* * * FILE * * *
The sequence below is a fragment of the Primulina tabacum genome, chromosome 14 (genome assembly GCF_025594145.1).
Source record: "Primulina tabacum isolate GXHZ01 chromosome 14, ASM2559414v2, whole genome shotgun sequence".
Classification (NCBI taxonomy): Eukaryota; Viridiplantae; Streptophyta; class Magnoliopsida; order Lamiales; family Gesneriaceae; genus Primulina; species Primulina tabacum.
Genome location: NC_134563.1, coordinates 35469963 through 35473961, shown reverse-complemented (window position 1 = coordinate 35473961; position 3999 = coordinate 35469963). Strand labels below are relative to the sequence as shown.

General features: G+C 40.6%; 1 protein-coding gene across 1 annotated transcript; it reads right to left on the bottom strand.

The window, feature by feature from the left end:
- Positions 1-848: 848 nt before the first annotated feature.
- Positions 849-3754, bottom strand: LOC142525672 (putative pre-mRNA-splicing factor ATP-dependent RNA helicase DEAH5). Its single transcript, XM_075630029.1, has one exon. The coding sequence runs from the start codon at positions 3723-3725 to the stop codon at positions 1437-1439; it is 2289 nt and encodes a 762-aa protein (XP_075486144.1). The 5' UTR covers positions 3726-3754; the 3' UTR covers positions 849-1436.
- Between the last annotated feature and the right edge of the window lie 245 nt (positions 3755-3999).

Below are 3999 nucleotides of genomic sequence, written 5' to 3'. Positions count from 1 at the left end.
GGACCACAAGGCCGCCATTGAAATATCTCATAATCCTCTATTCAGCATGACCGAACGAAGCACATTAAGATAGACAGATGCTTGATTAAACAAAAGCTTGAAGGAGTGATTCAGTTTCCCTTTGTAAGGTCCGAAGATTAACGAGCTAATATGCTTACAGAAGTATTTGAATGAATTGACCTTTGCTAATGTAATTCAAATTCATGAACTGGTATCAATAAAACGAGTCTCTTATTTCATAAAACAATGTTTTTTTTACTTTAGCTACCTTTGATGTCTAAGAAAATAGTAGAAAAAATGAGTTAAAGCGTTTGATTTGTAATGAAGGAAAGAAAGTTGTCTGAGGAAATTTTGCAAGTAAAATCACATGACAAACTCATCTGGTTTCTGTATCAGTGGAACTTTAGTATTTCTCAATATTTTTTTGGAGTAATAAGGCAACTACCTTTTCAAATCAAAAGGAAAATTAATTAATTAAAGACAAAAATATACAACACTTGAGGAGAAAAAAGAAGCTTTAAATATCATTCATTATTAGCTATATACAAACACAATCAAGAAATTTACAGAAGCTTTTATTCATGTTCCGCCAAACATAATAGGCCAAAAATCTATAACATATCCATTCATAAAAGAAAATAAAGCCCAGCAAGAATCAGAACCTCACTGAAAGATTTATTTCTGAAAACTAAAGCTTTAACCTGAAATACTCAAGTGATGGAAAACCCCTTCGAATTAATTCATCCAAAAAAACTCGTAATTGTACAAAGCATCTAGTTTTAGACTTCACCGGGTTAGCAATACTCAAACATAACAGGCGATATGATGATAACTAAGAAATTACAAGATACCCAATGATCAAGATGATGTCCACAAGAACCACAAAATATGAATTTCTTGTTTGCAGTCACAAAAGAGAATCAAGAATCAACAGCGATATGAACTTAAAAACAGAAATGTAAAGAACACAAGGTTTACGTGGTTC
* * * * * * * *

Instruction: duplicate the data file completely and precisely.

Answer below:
The sequence below is a fragment of the Primulina tabacum genome, chromosome 14 (genome assembly GCF_025594145.1).
Source record: "Primulina tabacum isolate GXHZ01 chromosome 14, ASM2559414v2, whole genome shotgun sequence".
Classification (NCBI taxonomy): Eukaryota; Viridiplantae; Streptophyta; class Magnoliopsida; order Lamiales; family Gesneriaceae; genus Primulina; species Primulina tabacum.
Genome location: NC_134563.1, coordinates 35469963 through 35473961, shown reverse-complemented (window position 1 = coordinate 35473961; position 3999 = coordinate 35469963). Strand labels below are relative to the sequence as shown.

General features: G+C 40.6%; 1 protein-coding gene across 1 annotated transcript; it reads right to left on the bottom strand.

The window, feature by feature from the left end:
- Positions 1-848: 848 nt before the first annotated feature.
- Positions 849-3754, bottom strand: LOC142525672 (putative pre-mRNA-splicing factor ATP-dependent RNA helicase DEAH5). Its single transcript, XM_075630029.1, has one exon. The coding sequence runs from the start codon at positions 3723-3725 to the stop codon at positions 1437-1439; it is 2289 nt and encodes a 762-aa protein (XP_075486144.1). The 5' UTR covers positions 3726-3754; the 3' UTR covers positions 849-1436.
- Between the last annotated feature and the right edge of the window lie 245 nt (positions 3755-3999).

Below are 3999 nucleotides of genomic sequence, written 5' to 3'. Positions count from 1 at the left end.
GGACCACAAGGCCGCCATTGAAATATCTCATAATCCTCTATTCAGCATGACCGAACGAAGCACATTAAGATAGACAGATGCTTGATTAAACAAAAGCTTGAAGGAGTGATTCAGTTTCCCTTTGTAAGGTCCGAAGATTAACGAGCTAATATGCTTACAGAAGTATTTGAATGAATTGACCTTTGCTAATGTAATTCAAATTCATGAACTGGTATCAATAAAACGAGTCTCTTATTTCATAAAACAATGTTTTTTTTACTTTAGCTACCTTTGATGTCTAAGAAAATAGTAGAAAAAATGAGTTAAAGCGTTTGATTTGTAATGAAGGAAAGAAAGTTGTCTGAGGAAATTTTGCAAGTAAAATCACATGACAAACTCATCTGGTTTCTGTATCAGTGGAACTTTAGTATTTCTCAATATTTTTTTGGAGTAATAAGGCAACTACCTTTTCAAATCAAAAGGAAAATTAATTAATTAAAGACAAAAATATACAACACTTGAGGAGAAAAAAGAAGCTTTAAATATCATTCATTATTAGCTATATACAAACACAATCAAGAAATTTACAGAAGCTTTTATTCATGTTCCGCCAAACATAATAGGCCAAAAATCTATAACATATCCATTCATAAAAGAAAATAAAGCCCAGCAAGAATCAGAACCTCACTGAAAGATTTATTTCTGAAAACTAAAGCTTTAACCTGAAATACTCAAGTGATGGAAAACCCCTTCGAATTAATTCATCCAAAAAAACTCGTAATTGTACAAAGCATCTAGTTTTAGACTTCACCGGGTTAGCAATACTCAAACATAACAGGCGATATGATGATAACTAAGAAATTACAAGATACCCAATGATCAAGATGATGTCCACAAGAACCACAAAATATGAATTTCTTGTTTGCAGTCACAAAAGAGAATCAAGAATCAACAGCGATATGAACTTAAAAACAGAAATGTAAAGAACACAAGGTTTACGTGGTTC